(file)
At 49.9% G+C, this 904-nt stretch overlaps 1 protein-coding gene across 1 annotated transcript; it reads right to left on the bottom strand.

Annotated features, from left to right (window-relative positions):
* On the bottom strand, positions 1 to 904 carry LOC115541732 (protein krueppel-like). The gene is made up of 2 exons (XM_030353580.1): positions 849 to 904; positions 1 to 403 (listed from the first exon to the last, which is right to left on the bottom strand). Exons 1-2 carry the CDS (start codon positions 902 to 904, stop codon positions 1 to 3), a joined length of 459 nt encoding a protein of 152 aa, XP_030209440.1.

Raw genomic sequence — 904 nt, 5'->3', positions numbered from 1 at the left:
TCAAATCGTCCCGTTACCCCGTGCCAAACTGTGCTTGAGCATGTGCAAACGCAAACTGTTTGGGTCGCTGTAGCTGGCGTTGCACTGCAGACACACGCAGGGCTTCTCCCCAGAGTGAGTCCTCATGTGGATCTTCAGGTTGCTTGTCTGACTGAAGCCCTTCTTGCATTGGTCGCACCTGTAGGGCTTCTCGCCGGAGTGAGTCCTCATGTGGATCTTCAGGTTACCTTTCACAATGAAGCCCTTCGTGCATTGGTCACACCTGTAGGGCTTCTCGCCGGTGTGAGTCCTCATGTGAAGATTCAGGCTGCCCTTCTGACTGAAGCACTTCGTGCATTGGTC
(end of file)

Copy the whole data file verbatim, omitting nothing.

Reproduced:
At 49.9% G+C, this 904-nt stretch overlaps 1 protein-coding gene across 1 annotated transcript; it reads right to left on the bottom strand.

Annotated features, from left to right (window-relative positions):
* On the bottom strand, positions 1 to 904 carry LOC115541732 (protein krueppel-like). The gene is made up of 2 exons (XM_030353580.1): positions 849 to 904; positions 1 to 403 (listed from the first exon to the last, which is right to left on the bottom strand). Exons 1-2 carry the CDS (start codon positions 902 to 904, stop codon positions 1 to 3), a joined length of 459 nt encoding a protein of 152 aa, XP_030209440.1.

Raw genomic sequence — 904 nt, 5'->3', positions numbered from 1 at the left:
TCAAATCGTCCCGTTACCCCGTGCCAAACTGTGCTTGAGCATGTGCAAACGCAAACTGTTTGGGTCGCTGTAGCTGGCGTTGCACTGCAGACACACGCAGGGCTTCTCCCCAGAGTGAGTCCTCATGTGGATCTTCAGGTTGCTTGTCTGACTGAAGCCCTTCTTGCATTGGTCGCACCTGTAGGGCTTCTCGCCGGAGTGAGTCCTCATGTGGATCTTCAGGTTACCTTTCACAATGAAGCCCTTCGTGCATTGGTCACACCTGTAGGGCTTCTCGCCGGTGTGAGTCCTCATGTGAAGATTCAGGCTGCCCTTCTGACTGAAGCACTTCGTGCATTGGTC